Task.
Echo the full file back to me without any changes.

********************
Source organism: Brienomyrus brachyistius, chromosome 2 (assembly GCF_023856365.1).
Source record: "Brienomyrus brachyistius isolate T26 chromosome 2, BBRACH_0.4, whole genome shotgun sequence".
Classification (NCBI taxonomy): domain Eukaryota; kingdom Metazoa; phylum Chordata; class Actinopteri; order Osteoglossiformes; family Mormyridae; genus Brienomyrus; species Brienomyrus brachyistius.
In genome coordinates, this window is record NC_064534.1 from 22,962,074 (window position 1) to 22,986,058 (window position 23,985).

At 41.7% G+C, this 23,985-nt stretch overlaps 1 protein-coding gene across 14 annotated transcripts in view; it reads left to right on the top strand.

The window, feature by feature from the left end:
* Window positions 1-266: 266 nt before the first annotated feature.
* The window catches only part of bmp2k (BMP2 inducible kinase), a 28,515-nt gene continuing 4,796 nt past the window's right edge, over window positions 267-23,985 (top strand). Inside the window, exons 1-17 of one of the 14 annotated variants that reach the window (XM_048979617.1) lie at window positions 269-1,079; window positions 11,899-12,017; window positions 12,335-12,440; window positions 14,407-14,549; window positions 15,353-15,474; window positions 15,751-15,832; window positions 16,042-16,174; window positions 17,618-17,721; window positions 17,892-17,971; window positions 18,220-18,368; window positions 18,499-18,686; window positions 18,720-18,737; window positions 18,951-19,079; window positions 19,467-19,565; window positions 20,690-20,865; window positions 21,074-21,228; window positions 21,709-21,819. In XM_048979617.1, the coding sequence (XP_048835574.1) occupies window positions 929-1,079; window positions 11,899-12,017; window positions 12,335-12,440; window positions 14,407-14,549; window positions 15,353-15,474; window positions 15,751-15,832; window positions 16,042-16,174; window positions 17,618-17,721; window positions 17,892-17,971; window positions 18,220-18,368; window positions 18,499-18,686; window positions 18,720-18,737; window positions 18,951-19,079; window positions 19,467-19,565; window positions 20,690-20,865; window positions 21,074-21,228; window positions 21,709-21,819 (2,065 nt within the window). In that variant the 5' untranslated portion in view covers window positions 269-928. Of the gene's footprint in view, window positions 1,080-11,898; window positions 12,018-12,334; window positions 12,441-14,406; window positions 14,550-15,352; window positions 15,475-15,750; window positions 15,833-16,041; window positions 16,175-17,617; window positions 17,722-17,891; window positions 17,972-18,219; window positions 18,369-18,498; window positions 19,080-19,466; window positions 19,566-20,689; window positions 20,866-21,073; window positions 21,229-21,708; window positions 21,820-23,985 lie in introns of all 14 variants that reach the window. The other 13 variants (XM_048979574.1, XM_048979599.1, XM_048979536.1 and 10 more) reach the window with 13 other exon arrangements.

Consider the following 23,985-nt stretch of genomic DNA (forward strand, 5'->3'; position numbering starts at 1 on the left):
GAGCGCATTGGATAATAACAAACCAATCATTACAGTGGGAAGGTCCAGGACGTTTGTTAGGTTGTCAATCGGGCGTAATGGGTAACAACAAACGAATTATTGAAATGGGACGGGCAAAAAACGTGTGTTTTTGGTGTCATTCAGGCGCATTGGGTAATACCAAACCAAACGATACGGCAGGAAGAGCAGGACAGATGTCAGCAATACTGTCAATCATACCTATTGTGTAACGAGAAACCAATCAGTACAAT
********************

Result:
Source organism: Brienomyrus brachyistius, chromosome 2 (assembly GCF_023856365.1).
Source record: "Brienomyrus brachyistius isolate T26 chromosome 2, BBRACH_0.4, whole genome shotgun sequence".
Classification (NCBI taxonomy): domain Eukaryota; kingdom Metazoa; phylum Chordata; class Actinopteri; order Osteoglossiformes; family Mormyridae; genus Brienomyrus; species Brienomyrus brachyistius.
In genome coordinates, this window is record NC_064534.1 from 22,962,074 (window position 1) to 22,986,058 (window position 23,985).

At 41.7% G+C, this 23,985-nt stretch overlaps 1 protein-coding gene across 14 annotated transcripts in view; it reads left to right on the top strand.

The window, feature by feature from the left end:
* Window positions 1-266: 266 nt before the first annotated feature.
* The window catches only part of bmp2k (BMP2 inducible kinase), a 28,515-nt gene continuing 4,796 nt past the window's right edge, over window positions 267-23,985 (top strand). Inside the window, exons 1-17 of one of the 14 annotated variants that reach the window (XM_048979617.1) lie at window positions 269-1,079; window positions 11,899-12,017; window positions 12,335-12,440; window positions 14,407-14,549; window positions 15,353-15,474; window positions 15,751-15,832; window positions 16,042-16,174; window positions 17,618-17,721; window positions 17,892-17,971; window positions 18,220-18,368; window positions 18,499-18,686; window positions 18,720-18,737; window positions 18,951-19,079; window positions 19,467-19,565; window positions 20,690-20,865; window positions 21,074-21,228; window positions 21,709-21,819. In XM_048979617.1, the coding sequence (XP_048835574.1) occupies window positions 929-1,079; window positions 11,899-12,017; window positions 12,335-12,440; window positions 14,407-14,549; window positions 15,353-15,474; window positions 15,751-15,832; window positions 16,042-16,174; window positions 17,618-17,721; window positions 17,892-17,971; window positions 18,220-18,368; window positions 18,499-18,686; window positions 18,720-18,737; window positions 18,951-19,079; window positions 19,467-19,565; window positions 20,690-20,865; window positions 21,074-21,228; window positions 21,709-21,819 (2,065 nt within the window). In that variant the 5' untranslated portion in view covers window positions 269-928. Of the gene's footprint in view, window positions 1,080-11,898; window positions 12,018-12,334; window positions 12,441-14,406; window positions 14,550-15,352; window positions 15,475-15,750; window positions 15,833-16,041; window positions 16,175-17,617; window positions 17,722-17,891; window positions 17,972-18,219; window positions 18,369-18,498; window positions 19,080-19,466; window positions 19,566-20,689; window positions 20,866-21,073; window positions 21,229-21,708; window positions 21,820-23,985 lie in introns of all 14 variants that reach the window. The other 13 variants (XM_048979574.1, XM_048979599.1, XM_048979536.1 and 10 more) reach the window with 13 other exon arrangements.

Consider the following 23,985-nt stretch of genomic DNA (forward strand, 5'->3'; position numbering starts at 1 on the left):
GAGCGCATTGGATAATAACAAACCAATCATTACAGTGGGAAGGTCCAGGACGTTTGTTAGGTTGTCAATCGGGCGTAATGGGTAACAACAAACGAATTATTGAAATGGGACGGGCAAAAAACGTGTGTTTTTGGTGTCATTCAGGCGCATTGGGTAATACCAAACCAAACGATACGGCAGGAAGAGCAGGACAGATGTCAGCAATACTGTCAATCATACCTATTGTGTAACGAGAAACCAATCAGTACAAT